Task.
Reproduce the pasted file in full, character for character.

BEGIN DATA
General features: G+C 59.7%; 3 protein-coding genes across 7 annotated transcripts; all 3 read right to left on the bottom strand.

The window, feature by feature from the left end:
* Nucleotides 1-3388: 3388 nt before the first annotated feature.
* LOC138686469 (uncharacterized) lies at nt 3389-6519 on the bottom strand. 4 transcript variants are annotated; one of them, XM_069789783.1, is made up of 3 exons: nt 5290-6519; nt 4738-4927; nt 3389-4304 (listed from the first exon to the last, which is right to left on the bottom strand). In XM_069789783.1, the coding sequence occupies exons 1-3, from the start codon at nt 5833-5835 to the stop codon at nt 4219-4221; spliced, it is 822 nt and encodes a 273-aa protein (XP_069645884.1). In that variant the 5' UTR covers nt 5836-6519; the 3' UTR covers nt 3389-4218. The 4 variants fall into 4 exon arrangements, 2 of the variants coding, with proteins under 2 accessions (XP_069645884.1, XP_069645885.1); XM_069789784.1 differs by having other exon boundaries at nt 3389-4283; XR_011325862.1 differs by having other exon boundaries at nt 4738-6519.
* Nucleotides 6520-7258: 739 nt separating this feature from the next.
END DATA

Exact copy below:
General features: G+C 59.7%; 3 protein-coding genes across 7 annotated transcripts; all 3 read right to left on the bottom strand.

The window, feature by feature from the left end:
* Nucleotides 1-3388: 3388 nt before the first annotated feature.
* LOC138686469 (uncharacterized) lies at nt 3389-6519 on the bottom strand. 4 transcript variants are annotated; one of them, XM_069789783.1, is made up of 3 exons: nt 5290-6519; nt 4738-4927; nt 3389-4304 (listed from the first exon to the last, which is right to left on the bottom strand). In XM_069789783.1, the coding sequence occupies exons 1-3, from the start codon at nt 5833-5835 to the stop codon at nt 4219-4221; spliced, it is 822 nt and encodes a 273-aa protein (XP_069645884.1). In that variant the 5' UTR covers nt 5836-6519; the 3' UTR covers nt 3389-4218. The 4 variants fall into 4 exon arrangements, 2 of the variants coding, with proteins under 2 accessions (XP_069645884.1, XP_069645885.1); XM_069789784.1 differs by having other exon boundaries at nt 3389-4283; XR_011325862.1 differs by having other exon boundaries at nt 4738-6519.
* Nucleotides 6520-7258: 739 nt separating this feature from the next.